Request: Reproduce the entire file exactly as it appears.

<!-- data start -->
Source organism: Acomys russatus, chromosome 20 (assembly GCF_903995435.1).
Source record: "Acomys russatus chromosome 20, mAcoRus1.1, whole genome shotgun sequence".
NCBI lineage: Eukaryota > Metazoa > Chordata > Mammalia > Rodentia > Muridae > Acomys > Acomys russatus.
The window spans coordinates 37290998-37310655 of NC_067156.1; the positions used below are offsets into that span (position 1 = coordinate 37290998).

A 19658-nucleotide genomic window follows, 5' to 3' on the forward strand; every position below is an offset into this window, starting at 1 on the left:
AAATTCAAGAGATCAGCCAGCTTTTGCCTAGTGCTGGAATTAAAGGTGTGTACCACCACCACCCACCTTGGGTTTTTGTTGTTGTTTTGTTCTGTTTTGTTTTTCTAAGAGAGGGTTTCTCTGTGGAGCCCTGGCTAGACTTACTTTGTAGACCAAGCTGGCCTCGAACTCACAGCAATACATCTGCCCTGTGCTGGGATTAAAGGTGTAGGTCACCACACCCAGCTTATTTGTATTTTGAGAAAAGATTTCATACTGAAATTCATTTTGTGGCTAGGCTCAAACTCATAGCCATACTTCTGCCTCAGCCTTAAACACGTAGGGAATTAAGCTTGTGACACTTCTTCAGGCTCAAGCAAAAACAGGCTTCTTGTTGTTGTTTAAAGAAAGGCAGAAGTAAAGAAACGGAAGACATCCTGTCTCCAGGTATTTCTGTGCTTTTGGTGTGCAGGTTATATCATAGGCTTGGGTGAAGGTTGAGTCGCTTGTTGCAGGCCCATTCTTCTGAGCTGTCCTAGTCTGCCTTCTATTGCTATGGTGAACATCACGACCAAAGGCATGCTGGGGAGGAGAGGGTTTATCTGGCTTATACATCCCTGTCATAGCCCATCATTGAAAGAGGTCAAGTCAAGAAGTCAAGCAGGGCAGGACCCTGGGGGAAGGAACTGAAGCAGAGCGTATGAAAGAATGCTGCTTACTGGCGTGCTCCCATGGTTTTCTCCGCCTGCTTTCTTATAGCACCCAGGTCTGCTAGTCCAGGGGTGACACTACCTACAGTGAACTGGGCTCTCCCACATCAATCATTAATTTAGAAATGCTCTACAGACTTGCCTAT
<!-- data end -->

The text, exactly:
Source organism: Acomys russatus, chromosome 20 (assembly GCF_903995435.1).
Source record: "Acomys russatus chromosome 20, mAcoRus1.1, whole genome shotgun sequence".
NCBI lineage: Eukaryota > Metazoa > Chordata > Mammalia > Rodentia > Muridae > Acomys > Acomys russatus.
The window spans coordinates 37290998-37310655 of NC_067156.1; the positions used below are offsets into that span (position 1 = coordinate 37290998).

A 19658-nucleotide genomic window follows, 5' to 3' on the forward strand; every position below is an offset into this window, starting at 1 on the left:
AAATTCAAGAGATCAGCCAGCTTTTGCCTAGTGCTGGAATTAAAGGTGTGTACCACCACCACCCACCTTGGGTTTTTGTTGTTGTTTTGTTCTGTTTTGTTTTTCTAAGAGAGGGTTTCTCTGTGGAGCCCTGGCTAGACTTACTTTGTAGACCAAGCTGGCCTCGAACTCACAGCAATACATCTGCCCTGTGCTGGGATTAAAGGTGTAGGTCACCACACCCAGCTTATTTGTATTTTGAGAAAAGATTTCATACTGAAATTCATTTTGTGGCTAGGCTCAAACTCATAGCCATACTTCTGCCTCAGCCTTAAACACGTAGGGAATTAAGCTTGTGACACTTCTTCAGGCTCAAGCAAAAACAGGCTTCTTGTTGTTGTTTAAAGAAAGGCAGAAGTAAAGAAACGGAAGACATCCTGTCTCCAGGTATTTCTGTGCTTTTGGTGTGCAGGTTATATCATAGGCTTGGGTGAAGGTTGAGTCGCTTGTTGCAGGCCCATTCTTCTGAGCTGTCCTAGTCTGCCTTCTATTGCTATGGTGAACATCACGACCAAAGGCATGCTGGGGAGGAGAGGGTTTATCTGGCTTATACATCCCTGTCATAGCCCATCATTGAAAGAGGTCAAGTCAAGAAGTCAAGCAGGGCAGGACCCTGGGGGAAGGAACTGAAGCAGAGCGTATGAAAGAATGCTGCTTACTGGCGTGCTCCCATGGTTTTCTCCGCCTGCTTTCTTATAGCACCCAGGTCTGCTAGTCCAGGGGTGACACTACCTACAGTGAACTGGGCTCTCCCACATCAATCATTAATTTAGAAATGCTCTACAGACTTGCCTAT